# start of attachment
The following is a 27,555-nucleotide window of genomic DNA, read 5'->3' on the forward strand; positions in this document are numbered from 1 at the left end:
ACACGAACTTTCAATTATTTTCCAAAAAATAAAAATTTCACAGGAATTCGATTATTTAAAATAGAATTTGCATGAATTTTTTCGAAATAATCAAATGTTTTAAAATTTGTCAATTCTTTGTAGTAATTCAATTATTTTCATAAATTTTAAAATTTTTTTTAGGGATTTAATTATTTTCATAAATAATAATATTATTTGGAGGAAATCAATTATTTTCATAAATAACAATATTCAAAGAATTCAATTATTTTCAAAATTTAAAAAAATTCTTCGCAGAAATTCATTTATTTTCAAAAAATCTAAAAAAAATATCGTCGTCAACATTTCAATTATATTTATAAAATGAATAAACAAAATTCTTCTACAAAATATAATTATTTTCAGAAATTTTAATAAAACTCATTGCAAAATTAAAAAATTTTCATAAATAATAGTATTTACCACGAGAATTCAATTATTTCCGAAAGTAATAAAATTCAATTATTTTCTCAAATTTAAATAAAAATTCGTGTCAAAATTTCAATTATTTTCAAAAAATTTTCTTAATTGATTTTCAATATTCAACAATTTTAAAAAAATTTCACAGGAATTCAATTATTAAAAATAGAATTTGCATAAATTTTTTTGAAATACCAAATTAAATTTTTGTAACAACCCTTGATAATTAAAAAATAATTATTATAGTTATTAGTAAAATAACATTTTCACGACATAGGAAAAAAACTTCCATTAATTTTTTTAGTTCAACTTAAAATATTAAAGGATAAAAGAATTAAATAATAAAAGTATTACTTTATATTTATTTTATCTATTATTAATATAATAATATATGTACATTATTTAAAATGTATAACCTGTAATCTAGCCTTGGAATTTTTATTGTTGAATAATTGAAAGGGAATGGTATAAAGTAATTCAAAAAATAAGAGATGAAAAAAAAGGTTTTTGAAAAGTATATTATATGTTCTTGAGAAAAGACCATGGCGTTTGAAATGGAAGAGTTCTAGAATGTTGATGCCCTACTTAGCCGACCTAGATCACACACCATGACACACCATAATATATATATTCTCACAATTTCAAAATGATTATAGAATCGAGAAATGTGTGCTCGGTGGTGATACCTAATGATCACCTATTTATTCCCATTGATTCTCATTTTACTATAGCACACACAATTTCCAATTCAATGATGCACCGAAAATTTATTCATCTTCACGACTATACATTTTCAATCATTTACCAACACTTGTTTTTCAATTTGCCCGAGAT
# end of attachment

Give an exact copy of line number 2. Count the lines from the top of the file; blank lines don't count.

ACACGAACTTTCAATTATTTTCCAAAAAATAAAAATTTCACAGGAATTCGATTATTTAAAATAGAATTTGCATGAATTTTTTCGAAATAATCAAATGTTTTAAAATTTGTCAATTCTTTGTAGTAATTCAATTATTTTCATAAATTTTAAAATTTTTTTTAGGGATTTAATTATTTTCATAAATAATAATATTATTTGGAGGAAATCAATTATTTTCATAAATAACAATATTCAAAGAATTCAATTATTTTCAAAATTTAAAAAAATTCTTCGCAGAAATTCATTTATTTTCAAAAAATCTAAAAAAAATATCGTCGTCAACATTTCAATTATATTTATAAAATGAATAAACAAAATTCTTCTACAAAATATAATTATTTTCAGAAATTTTAATAAAACTCATTGCAAAATTAAAAAATTTTCATAAATAATAGTATTTACCACGAGAATTCAATTATTTCCGAAAGTAATAAAATTCAATTATTTTCTCAAATTTAAATAAAAATTCGTGTCAAAATTTCAATTATTTTCAAAAAATTTTCTTAATTGATTTTCAATATTCAACAATTTTAAAAAAATTTCACAGGAATTCAATTATTAAAAATAGAATTTGCATAAATTTTTTTGAAATACCAAATTAAATTTTTGTAACAACCCTTGATAATTAAAAAATAATTATTATAGTTATTAGTAAAATAACATTTTCACGACATAGGAAAAAAACTTCCATTAATTTTTTTAGTTCAACTTAAAATATTAAAGGATAAAAGAATTAAATAATAAAAGTATTACTTTATATTTATTTTATCTATTATTAATATAATAATATATGTACATTATTTAAAATGTATAACCTGTAATCTAGCCTTGGAATTTTTATTGTTGAATAATTGAAAGGGAATGGTATAAAGTAATTCAAAAAATAAGAGATGAAAAAAAAGGTTTTTGAAAAGTATATTATATGTTCTTGAGAAAAGACCATGGCGTTTGAAATGGAAGAGTTCTAGAATGTTGATGCCCTACTTAGCCGACCTAGATCACACACCATGACACACCATAATATATATATTCTCACAATTTCAAAATGATTATAGAATCGAGAAATGTGTGCTCGGTGGTGATACCTAATGATCACCTATTTATTCCCATTGATTCTCATTTTACTATAGCACACACAATTTCCAATTCAATGATGCACCGAAAATTTATTCATCTTCACGACTATACATTTTCAATCATTTACCAACACTTGTTTTTCAATTTGCCCGAGAT